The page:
A blast from the past ! This thread started before I became aware of the OBP website and I missed this one. I well remember this vehicle and Marshalls who did quite a lot of work in my local area of Bradford. I was on the Bradford Grammar School trip mentioned by David Bate who I remember from School.
I also remember being on a male only party up into the Dales which used this vehicle. There certainly were the traditional crates of ale aboard – the only problem as I recall being that the coach had been booked the following day for a Mother’s Union outing from my local Church. Enough said.

Gordon Green


09/11/13 – 17:52

I’m only a year late in spotting Alan’s 24.11.12 post and mention of Kirkby’s (with two Ks). Kirkby’s were a coach dealership at North Anston on the north side of the A57 between Sheffield and Worksop – which is just south of Dinnington. They were also an operator in their own right with O licences for two operations – Kirkby’s of Harthill (near Anston) – with a rich blue livery (similar to Sammie’s) – and J O Andrew of Sheffield – with an attractive two tone green livery. History has made all of these strands into important players.
i) Kirkby’s was the first of several new owners (after the family) of Plaxtons. In yet another case of reverse take-over, they took on the more famous name (Plaxton) and the current Anston Plaxton site is indeed the original Kirkby site. [Remember that East Lancs/Darwen bought Optare in recent years but "reversed" to become known as Optare. Same sort of thing.] Kirkby’s, at the time, were also a major Vauhall/Bedford dealership in the Rotherham and Worksop areas.
ii) Kirkby’s decided to pull out of operating and the Andrew’s operation in Sheffield became a PSV driving school. On deregulation in the ’80s, Andrew’s came back into operating – but having been a classy coach operator they became one of the Sheffield pirate bus operators. They became the core of what became one of the biggest and most successful independents in competition with SYPTE and in their final incarnation were known as Yorkshire Terrier. This operation was in the latter days part of the Carter/Yorkshire Traction empire and, of course, in 2005 became part of the Stagecoach Bus UK. Stagecoach is now a major player in the City of Sheffield. iii) Kirkby’s became Plaxton, now owned by Alexander-Dennis who have Brian Souter as a major share-holder. Andrew’s became Yorkshire Terrier who eventually became a Stagecoach company. [So now they’re back together in common ownership?]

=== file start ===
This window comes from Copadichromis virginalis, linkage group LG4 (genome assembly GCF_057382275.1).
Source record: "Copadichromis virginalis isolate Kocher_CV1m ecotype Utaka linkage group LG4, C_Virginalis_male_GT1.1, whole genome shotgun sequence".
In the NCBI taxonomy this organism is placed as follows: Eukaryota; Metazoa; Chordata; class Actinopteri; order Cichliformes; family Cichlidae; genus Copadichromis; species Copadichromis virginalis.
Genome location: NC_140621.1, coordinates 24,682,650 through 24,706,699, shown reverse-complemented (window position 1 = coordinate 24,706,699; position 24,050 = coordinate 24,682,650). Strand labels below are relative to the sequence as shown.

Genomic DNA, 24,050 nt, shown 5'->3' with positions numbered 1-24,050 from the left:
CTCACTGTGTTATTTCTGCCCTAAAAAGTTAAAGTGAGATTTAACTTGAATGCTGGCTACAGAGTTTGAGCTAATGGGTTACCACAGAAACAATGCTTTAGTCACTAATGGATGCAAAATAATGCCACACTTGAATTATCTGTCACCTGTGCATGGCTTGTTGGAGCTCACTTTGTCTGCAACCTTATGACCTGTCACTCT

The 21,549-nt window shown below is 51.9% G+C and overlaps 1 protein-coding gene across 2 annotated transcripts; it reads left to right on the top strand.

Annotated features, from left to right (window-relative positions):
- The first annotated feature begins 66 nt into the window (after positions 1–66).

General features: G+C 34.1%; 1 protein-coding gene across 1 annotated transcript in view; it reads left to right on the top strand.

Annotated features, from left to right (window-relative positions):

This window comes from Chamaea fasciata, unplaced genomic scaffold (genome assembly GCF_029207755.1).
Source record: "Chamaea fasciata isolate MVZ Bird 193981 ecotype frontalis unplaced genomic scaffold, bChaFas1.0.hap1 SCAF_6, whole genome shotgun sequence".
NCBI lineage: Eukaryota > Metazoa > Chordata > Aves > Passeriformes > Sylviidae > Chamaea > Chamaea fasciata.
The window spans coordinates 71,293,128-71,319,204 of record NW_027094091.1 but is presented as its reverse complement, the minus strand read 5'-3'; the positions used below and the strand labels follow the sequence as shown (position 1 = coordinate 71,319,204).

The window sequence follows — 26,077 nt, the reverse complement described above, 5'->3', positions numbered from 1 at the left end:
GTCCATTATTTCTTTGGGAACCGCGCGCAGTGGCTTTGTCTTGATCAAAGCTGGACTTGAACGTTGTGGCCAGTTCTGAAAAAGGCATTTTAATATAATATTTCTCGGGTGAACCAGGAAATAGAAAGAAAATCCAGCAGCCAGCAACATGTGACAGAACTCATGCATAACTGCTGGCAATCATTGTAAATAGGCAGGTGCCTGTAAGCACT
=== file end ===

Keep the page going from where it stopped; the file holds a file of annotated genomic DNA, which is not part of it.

David Oldfield


10/11/13 – 07:58

Oooo – it’s doin’ me ‘ead in!

Stephen Ford


10/11/13 – 09:38

Sorry, Stephen….. [well I’m not really].

David Oldfield


11/07/14 – 16:26

Just came across this photo, the original owners also ran a fleet of lorries, my Dad drove for them in the early 60’s.
The company went out of business late 60’s and there is no connection with Scraggs of Bucknall, Stoke on Trent as reported on here!

Mr Anon


 

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Old Bus Photos from Saturday 25th April 2009 to Wednesday 29th March 2017